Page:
A View to A Kill - Information Enhancement

In a combat environment, it is imperative to supply the pilot or tank commander with as much of the necessary information as possible while at the same time eliminate the amount of distracting information. This goal led the US Air Force to develope the Head Up Display (HUD) (left) which optically combines critical information (altitude, airspeed, direction) with an unobstructed view through the forward windscreen. With the HUD, the pilot never has to look down at his instrument panel.
When the HUD is coupled with the aircraft's radar and other sensors, a synthetic image of an enemy aircraft or tank can be generated on the HUD to show the pilot where the enemy is, even though the pilot may not see the actual vehicle with his unaided eyes.

This combination of real and virtual views of the outside world can be extended to nighttime operations. Using the infrared camera mounted on the nose of the aircraft, an enhanced view of the terrain ahead can be projected on the HUD. The effect is for the pilot to have a daylight window through which he has both a real and an enhanced view of the nighttime terrain and sky. [1]


There is also a Head Mounted Display as used by the Apache Gunship Helicopter.(above) HMD is similar to the HUD except that the display is mounted on the helmet of the pilot. Sensors behind him pick up the direction and position of the helmet and moves the infrared cameras and targeting systems on the nose of the helicopter accordingly. The pilot's left eye sees the real world while the right eye look directly into a display coupled to the infrared camera. Therefore wherever he looks, he has both the real and enhanced image of the outside world. For the gunner the HMD is coupled to the 30mm chain-gun underneath him, so where he looks is where the bullets will hit!

There are now research on a Super Cockpit in which the pilot is completely immersed in the virtual information and totally excluded from the actual view. The pilot not only has a virtual view of the outside world but also the cockpit itself, where the pilot would select and manipulate virtual controls using hand gestures. Low intensity laser are projected directly into the pilot's retina to pick up reflectd images. Weapons can then be lock on to enemy aircrafts with the pilot's glance.



Hyper Weapons - VR as a Weapons Design Tool

Ultimately, virtual wars may be fought with weapons that don't exist yet. It's incredibly expensive to design military hardware -the average weapons' programme, fully funded and free of technical hitches, takes 12 years from the first contract bids to equipement on the field. Soon manufacturers will be able to design in the computer, create simulator models and allow the military to test them on the virtual battlefield. Success there may mean the right to built from plastic and metal, and to enter service in the real world. [3]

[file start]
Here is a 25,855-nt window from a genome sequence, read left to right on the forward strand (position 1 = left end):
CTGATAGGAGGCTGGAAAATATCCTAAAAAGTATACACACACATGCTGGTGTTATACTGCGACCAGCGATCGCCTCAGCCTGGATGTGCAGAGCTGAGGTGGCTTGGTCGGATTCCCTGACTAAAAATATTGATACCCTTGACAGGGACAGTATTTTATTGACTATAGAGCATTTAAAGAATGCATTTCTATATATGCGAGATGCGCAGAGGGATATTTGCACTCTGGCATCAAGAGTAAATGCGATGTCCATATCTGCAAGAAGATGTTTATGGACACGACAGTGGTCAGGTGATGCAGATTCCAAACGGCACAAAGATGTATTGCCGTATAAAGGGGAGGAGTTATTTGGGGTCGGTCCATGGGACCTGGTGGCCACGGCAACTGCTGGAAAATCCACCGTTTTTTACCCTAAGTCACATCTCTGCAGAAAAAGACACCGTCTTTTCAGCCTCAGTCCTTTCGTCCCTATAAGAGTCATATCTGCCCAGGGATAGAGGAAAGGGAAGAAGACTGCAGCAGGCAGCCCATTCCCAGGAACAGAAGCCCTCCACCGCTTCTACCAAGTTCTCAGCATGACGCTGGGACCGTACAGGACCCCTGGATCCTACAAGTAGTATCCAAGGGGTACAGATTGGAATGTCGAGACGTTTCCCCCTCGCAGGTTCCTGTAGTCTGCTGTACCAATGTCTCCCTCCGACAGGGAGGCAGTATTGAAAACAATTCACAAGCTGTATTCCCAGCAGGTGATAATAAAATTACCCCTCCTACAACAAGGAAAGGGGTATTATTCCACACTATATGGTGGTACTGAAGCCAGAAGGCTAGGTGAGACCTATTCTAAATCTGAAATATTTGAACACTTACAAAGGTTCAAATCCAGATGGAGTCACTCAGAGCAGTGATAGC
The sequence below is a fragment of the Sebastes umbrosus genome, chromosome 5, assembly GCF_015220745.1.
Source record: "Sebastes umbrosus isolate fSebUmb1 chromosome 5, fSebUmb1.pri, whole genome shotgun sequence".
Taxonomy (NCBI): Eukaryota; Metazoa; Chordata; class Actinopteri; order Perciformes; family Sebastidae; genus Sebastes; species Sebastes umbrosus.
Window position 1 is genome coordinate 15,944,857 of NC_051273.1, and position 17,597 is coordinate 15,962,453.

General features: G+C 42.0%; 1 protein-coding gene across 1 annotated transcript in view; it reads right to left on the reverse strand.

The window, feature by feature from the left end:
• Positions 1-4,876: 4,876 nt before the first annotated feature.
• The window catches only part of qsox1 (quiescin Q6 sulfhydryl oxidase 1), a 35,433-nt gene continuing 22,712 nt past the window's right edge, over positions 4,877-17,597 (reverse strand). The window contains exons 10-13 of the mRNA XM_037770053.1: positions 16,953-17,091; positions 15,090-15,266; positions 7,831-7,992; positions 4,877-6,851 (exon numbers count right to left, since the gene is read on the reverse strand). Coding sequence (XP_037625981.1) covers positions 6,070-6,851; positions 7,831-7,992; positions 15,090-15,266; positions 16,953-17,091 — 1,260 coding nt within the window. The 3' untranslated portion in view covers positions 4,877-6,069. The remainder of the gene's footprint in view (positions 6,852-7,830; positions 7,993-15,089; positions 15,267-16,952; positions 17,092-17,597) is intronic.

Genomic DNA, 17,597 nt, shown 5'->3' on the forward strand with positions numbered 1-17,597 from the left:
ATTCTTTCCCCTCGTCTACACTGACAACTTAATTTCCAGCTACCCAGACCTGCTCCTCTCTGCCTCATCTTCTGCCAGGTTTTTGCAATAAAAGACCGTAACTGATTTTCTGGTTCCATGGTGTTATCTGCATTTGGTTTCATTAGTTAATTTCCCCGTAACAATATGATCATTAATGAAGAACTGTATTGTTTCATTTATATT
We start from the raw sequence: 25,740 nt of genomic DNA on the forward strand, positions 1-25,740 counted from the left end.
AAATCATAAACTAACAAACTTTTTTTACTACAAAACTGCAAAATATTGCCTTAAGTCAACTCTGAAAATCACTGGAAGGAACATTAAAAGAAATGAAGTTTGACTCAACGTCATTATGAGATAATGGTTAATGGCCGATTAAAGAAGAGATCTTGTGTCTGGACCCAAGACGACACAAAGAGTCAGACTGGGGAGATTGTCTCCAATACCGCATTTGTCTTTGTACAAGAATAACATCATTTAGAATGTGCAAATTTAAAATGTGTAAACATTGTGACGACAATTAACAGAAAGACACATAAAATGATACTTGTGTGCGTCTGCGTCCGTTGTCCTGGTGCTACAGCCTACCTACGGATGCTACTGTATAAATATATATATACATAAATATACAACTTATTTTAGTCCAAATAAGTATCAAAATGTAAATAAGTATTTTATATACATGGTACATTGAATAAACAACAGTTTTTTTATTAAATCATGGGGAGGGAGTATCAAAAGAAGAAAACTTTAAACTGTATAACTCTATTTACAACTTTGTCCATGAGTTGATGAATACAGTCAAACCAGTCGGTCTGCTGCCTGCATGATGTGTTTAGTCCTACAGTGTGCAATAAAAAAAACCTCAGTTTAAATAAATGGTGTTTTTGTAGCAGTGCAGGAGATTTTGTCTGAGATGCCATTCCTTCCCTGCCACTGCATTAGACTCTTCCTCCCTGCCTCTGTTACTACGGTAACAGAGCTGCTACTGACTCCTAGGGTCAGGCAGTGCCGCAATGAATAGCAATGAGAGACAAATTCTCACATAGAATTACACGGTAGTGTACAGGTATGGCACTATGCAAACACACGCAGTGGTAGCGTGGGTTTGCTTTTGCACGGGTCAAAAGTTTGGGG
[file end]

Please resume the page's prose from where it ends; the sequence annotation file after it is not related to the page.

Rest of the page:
Closing Thoughts.....

So how effective is VR technology on a real battlefield ? As demonstrated in the Gulf War, the Allied were all equiped with the latest VR weapons systems the Iraqi didn't have, the result was a substantial loss of lives and armoured vehicles for the Iraqi and an almost insignificant loss to the Allied with respect to a war of this scale.
The Allies were able to hit primary targets such as radar & communication centres deep behind enemy defences with SMART or Telepresence weapons such as the cruise missiles without the risk of soldiers' life. Bombers and Tank-Busting aircrafts had sophisticated nightvision and targeting sensors which allowed them to carry out their operations at nighttime. The Iraqi defences were less equiped with this technology so the chance of a hit from their return fire is smaller. Most of the Iraqi ground units were destroyed before the Allied ground offensive even began. Here it can be justified to conclude that the use of VR technology for the Military is crucial.

The physical abilities of tanks and aircrafts has already been pushed to their limits. It is now the research of sophisticated weapons interfacing and remote- piloted weapons which are of interest. The depth of these explorations is almost endless.



REFERENCES

  1. Military applications of virtual reality
    http://www.cs.umd.edu/projects/eve/eve-articles/II.G.Military.html
    by Jim Bauman
    Many good examples of military applications of VR; including Telepresence
    1994

  2. Virtual Reality and the Exploration of Cyberspace
    by Francis Hamit
    Chapter 13 p. 223 A very informative account of the US Army SIMNET tank simulator.
    1993

  3. The Application of VR Technology to Existing Battlefield Simulation
    "http://www.mystech.com/~smithr/papers/vr_world.html
    by Roger Smith - Principal Engineer at Mystech Associates
    A very comprehensive article, many technical issues and some areas on military applications, especially on simulation
    1995

  4. Commercial Virtual Reality Applications
    http://www.ist.ucf.edu/~ADPA/ndmag/feb96/vr.htm
    by Kristy Ann Pike - Owner of Pike & Associates Communications
    Concentrates on the marketing of VR products to military application over the years. Only little area on the actual applications.
    1995